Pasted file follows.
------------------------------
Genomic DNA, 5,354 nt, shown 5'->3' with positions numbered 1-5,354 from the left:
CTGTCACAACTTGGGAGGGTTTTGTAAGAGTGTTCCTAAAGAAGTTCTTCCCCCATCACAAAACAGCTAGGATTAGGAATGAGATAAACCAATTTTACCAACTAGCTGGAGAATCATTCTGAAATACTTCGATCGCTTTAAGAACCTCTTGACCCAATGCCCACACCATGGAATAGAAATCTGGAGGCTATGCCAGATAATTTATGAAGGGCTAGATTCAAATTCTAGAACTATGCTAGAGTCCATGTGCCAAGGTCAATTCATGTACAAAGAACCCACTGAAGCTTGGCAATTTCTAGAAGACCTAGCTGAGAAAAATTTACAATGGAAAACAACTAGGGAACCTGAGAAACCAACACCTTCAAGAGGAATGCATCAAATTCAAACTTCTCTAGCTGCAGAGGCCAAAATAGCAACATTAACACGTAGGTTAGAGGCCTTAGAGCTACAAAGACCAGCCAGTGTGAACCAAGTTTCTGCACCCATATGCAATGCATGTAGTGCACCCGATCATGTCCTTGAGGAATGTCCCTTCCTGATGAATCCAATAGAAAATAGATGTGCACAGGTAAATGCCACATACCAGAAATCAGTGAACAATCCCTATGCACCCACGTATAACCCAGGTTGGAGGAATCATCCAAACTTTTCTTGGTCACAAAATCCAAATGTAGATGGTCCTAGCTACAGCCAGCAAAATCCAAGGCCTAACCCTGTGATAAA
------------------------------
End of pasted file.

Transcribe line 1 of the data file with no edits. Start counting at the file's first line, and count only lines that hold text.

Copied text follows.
Genomic DNA, 5,354 nt, shown 5'->3' with positions numbered 1-5,354 from the left: